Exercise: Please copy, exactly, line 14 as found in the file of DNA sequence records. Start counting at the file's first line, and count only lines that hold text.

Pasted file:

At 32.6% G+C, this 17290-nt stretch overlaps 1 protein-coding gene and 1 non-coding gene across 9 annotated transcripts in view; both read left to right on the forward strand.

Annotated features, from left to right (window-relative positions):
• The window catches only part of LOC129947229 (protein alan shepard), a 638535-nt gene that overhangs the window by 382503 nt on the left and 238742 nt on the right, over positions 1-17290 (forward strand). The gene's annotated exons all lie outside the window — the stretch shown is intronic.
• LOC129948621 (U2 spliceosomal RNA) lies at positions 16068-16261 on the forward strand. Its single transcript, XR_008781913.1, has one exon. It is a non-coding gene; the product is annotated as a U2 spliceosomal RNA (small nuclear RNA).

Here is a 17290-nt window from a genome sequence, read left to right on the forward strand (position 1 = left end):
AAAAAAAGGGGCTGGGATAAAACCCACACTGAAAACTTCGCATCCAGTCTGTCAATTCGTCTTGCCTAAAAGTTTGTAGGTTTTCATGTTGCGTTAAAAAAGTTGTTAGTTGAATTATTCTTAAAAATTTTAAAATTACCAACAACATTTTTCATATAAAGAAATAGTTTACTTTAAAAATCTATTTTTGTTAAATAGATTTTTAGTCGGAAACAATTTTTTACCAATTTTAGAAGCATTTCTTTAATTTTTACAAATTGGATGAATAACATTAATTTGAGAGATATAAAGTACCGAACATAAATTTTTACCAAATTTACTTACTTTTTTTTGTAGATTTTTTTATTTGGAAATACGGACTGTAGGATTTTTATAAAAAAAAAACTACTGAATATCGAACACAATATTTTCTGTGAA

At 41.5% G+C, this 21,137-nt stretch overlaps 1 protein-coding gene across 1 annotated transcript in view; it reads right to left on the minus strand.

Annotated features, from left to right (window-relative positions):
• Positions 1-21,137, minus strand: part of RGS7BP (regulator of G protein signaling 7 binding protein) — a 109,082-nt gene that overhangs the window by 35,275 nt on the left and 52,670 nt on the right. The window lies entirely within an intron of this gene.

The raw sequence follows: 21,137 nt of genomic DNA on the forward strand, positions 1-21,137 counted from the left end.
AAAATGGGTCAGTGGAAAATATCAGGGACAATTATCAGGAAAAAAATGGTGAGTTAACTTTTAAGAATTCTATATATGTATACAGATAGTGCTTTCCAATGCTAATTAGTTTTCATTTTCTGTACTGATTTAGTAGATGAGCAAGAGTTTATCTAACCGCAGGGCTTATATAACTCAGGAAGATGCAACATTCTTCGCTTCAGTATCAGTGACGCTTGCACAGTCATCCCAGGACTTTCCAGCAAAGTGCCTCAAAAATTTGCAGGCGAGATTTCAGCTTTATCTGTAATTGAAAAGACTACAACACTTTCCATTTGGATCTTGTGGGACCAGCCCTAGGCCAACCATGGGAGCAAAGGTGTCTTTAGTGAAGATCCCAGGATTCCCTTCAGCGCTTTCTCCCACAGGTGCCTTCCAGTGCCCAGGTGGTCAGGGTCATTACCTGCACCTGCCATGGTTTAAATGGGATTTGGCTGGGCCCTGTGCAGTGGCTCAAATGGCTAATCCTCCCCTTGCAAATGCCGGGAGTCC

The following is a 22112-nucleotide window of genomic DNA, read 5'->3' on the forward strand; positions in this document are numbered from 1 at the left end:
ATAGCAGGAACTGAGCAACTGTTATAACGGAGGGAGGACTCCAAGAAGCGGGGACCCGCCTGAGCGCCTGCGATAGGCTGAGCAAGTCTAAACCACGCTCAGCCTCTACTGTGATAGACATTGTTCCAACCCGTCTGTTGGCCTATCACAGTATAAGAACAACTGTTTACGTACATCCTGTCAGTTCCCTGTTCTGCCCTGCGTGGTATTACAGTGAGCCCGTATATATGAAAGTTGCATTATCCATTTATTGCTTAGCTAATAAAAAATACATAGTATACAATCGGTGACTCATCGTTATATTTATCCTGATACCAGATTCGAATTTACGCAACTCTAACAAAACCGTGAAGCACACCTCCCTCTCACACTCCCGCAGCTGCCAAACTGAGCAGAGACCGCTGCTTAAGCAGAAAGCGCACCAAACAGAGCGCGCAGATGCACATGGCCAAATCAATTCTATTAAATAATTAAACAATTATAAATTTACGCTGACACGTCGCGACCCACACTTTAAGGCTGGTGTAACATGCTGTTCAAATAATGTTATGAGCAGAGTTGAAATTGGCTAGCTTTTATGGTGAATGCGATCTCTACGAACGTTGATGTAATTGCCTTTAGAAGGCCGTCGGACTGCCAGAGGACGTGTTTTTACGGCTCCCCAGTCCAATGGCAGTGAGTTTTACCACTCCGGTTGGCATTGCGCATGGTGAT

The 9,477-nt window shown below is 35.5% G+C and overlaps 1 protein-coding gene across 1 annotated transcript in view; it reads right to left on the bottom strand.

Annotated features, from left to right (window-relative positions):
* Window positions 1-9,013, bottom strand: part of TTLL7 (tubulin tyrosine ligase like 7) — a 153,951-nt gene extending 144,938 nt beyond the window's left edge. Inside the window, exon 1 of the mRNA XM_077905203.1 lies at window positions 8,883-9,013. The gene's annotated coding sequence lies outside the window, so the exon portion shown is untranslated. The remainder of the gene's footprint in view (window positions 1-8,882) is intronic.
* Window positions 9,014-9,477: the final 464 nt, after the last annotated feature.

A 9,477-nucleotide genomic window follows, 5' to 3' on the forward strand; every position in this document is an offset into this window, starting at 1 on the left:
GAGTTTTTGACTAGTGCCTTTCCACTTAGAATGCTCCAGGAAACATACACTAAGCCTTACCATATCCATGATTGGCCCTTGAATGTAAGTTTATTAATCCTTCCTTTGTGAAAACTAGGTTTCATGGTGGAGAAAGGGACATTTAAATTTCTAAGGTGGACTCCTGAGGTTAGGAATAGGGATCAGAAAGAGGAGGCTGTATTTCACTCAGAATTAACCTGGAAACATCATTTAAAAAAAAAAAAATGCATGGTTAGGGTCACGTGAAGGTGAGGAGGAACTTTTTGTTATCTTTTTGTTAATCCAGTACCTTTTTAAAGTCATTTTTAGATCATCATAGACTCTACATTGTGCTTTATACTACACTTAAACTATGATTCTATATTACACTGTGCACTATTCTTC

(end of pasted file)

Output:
The 9,477-nt window shown below is 35.5% G+C and overlaps 1 protein-coding gene across 1 annotated transcript in view; it reads right to left on the bottom strand.